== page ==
Protecting intellectual property so that you have the right to control and monetize it is one of the most important aspects for nearly every business. However, the type of intellectual property protection that you choose to use can make a drastic difference in what you are able to do over the long term.
Patents and trade secrets are used to protect things such as processes, patents, and recipes, but there is still a distinct difference between the two types of protection and what they will do for your ownership of the intellectual property over a period of time.
When we think of a patent, we often think of having the exclusive right to an invention. However, we do not usually realize that patents extend far beyond physical objects. Formulas for new substances, recipes for a particular dish, and unique processes can all be patented. A patent will typically give the holder of the patent exclusive rights over control and monetization for a period of 20 years. This means you have two decades to decide how you will use your invention, who can use it, and how much you will charge them to do so.
However, there is a big trade off for patents. In order to obtain one, you have to disclose all of the details of your invention to the patent office and the disclosure will be released to the public when the patent is approved. Anyone can study and read it, but they will not be allowed to use it for their own purposes without getting your permission, at least until the patent has expired.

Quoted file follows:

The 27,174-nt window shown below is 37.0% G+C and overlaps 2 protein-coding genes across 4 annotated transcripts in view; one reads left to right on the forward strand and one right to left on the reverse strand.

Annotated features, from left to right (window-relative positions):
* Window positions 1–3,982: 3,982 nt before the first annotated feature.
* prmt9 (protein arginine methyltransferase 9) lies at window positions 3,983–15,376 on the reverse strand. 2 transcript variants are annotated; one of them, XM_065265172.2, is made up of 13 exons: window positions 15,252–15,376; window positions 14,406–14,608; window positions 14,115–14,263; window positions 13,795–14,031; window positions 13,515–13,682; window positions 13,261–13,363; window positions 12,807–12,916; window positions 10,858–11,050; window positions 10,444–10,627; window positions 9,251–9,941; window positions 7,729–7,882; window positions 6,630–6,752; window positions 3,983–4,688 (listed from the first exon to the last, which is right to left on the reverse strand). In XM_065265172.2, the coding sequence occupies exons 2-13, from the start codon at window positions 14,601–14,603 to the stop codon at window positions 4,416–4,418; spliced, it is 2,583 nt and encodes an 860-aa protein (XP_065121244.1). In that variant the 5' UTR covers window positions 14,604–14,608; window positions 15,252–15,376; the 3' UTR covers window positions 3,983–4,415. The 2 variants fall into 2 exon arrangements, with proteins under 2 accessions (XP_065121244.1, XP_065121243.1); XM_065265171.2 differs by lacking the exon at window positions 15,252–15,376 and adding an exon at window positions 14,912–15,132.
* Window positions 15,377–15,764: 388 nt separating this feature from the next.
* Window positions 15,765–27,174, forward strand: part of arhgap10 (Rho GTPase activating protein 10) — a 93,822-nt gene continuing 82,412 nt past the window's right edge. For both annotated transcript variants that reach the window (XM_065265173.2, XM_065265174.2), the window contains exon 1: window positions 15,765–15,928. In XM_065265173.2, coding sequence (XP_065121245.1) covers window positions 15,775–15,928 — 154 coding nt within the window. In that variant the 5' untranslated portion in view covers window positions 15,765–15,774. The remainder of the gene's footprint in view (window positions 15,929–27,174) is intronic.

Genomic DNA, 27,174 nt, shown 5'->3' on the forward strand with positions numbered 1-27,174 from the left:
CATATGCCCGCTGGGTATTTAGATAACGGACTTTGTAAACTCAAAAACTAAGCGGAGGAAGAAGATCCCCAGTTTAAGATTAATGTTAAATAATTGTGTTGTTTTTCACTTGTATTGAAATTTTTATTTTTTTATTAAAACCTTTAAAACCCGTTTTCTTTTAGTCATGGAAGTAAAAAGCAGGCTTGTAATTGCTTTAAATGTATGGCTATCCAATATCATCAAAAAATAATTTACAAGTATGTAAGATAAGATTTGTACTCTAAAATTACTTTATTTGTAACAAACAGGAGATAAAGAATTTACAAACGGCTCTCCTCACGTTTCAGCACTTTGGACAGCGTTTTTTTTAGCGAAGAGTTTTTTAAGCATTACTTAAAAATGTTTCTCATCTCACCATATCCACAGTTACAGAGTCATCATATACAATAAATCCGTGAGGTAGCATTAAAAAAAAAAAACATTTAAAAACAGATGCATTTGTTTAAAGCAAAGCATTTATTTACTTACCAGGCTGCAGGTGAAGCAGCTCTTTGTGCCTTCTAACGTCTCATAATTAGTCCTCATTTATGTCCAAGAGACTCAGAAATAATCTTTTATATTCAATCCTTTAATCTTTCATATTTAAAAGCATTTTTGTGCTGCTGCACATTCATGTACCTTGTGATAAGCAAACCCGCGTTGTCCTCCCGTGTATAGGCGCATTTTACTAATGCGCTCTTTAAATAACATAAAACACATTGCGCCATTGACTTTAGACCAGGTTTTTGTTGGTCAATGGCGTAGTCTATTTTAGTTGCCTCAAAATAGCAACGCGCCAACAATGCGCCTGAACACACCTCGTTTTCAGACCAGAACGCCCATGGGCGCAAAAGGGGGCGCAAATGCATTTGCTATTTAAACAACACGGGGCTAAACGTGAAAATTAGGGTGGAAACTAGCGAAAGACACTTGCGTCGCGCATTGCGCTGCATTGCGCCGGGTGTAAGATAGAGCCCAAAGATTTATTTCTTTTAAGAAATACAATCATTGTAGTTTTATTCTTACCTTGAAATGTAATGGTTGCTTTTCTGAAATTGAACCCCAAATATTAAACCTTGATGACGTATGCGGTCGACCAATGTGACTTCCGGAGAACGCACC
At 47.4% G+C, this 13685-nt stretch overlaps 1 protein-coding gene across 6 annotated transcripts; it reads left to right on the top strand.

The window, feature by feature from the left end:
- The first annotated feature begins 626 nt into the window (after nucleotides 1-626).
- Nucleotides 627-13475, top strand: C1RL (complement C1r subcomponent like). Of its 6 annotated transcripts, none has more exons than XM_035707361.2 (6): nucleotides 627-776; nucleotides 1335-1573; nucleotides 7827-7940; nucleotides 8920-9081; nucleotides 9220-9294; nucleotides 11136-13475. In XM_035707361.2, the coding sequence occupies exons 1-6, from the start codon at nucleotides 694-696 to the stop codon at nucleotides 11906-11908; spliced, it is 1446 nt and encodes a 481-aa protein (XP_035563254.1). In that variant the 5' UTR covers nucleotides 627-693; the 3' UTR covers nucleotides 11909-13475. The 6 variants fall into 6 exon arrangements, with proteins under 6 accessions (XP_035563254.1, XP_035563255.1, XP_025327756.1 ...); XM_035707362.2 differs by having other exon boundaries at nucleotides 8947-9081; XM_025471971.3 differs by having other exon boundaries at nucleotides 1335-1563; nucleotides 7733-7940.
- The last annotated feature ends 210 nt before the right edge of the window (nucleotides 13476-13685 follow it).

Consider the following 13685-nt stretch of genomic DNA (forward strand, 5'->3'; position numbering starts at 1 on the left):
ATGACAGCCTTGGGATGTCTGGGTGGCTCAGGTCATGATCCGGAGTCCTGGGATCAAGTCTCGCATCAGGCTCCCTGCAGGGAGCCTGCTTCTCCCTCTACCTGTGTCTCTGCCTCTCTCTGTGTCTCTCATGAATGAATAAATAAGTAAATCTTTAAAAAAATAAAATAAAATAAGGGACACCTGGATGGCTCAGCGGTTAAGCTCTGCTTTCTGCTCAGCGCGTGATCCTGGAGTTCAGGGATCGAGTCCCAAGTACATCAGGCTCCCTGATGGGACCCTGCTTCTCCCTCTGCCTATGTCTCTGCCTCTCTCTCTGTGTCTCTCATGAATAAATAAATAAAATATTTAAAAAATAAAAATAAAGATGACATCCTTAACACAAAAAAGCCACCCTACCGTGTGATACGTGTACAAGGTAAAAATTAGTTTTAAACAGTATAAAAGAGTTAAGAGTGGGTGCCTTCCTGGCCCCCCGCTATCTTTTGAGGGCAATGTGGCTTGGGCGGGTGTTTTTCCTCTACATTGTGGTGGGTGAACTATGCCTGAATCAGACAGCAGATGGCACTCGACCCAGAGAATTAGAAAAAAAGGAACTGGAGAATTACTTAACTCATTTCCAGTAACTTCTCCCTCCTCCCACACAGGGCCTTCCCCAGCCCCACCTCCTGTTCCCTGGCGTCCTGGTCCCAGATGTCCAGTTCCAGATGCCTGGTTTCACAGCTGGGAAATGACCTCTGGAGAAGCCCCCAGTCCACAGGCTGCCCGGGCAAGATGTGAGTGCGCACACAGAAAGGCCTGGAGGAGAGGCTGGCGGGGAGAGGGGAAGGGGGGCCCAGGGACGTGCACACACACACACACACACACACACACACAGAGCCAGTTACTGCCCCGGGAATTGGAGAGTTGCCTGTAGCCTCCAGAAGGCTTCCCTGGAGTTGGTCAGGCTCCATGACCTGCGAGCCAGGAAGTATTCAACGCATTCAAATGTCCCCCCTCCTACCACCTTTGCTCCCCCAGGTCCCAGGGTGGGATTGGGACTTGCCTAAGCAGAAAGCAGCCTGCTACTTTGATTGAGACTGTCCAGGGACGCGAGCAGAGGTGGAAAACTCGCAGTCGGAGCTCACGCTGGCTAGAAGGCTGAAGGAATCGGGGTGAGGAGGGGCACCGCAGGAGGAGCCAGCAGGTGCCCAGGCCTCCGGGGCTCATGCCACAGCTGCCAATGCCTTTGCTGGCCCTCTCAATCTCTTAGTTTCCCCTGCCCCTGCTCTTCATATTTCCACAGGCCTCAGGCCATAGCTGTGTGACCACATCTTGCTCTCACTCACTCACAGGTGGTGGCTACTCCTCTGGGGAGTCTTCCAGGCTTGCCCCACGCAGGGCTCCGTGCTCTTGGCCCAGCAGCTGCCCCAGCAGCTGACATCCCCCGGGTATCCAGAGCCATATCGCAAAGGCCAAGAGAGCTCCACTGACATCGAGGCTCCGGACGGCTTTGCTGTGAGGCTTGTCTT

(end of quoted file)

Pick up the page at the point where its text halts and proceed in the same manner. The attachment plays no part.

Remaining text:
Patents are often used for companies and things that are expected to become outdated after a while, such as electronics. Cell phone manufacturers, for example, will often invent a new technology that is faster and better, but they will only benefit from the patent for a short time because it is likely that before the 20-year period is up, the technology will have been surpassed by something new. That means hanging on to the exclusive rights longer than that will not be important.
When it comes to trade secrets, there is no registry office or any type of control over them. Instead, trade secrets get their value because they are a secret and only the people who know the details have the ability to use them. This is what makes them profitable. When the secret is exposed, it essentially loses its value along with any profitability the secret holders had.
A perfect example of a trade secret is the recipe for Coca-Cola. The company has kept its formula a secret for more than 100 years. Only a few people know the formula and a written copy of it is locked up in Atlanta. Why go through all the trouble of protecting it? The formula is not patented. It will never be released to the public, and if someone within the company did release it, their best product would be ruined.
Trade secrets can be valuable for an indefinite period of time, but they carry a lot of risk; that is why they are not as popular with many businesses. However, we do know that they can be very valuable, as Coca-Cola has proven.
Contact an Experienced Business Law Attorney
If you have new ideas for your business and are not sure what the best way to protect them may be, contact the attorneys at Verhagen Bennett LLP today. We will advise you of your legal options and help ensure that your valuable business information is protected.
© 2019 Verhagen Bennett LLP — This article is for general information only. The information presented should not be construed to be formal legal advice nor the formation of a lawyer/client relationship.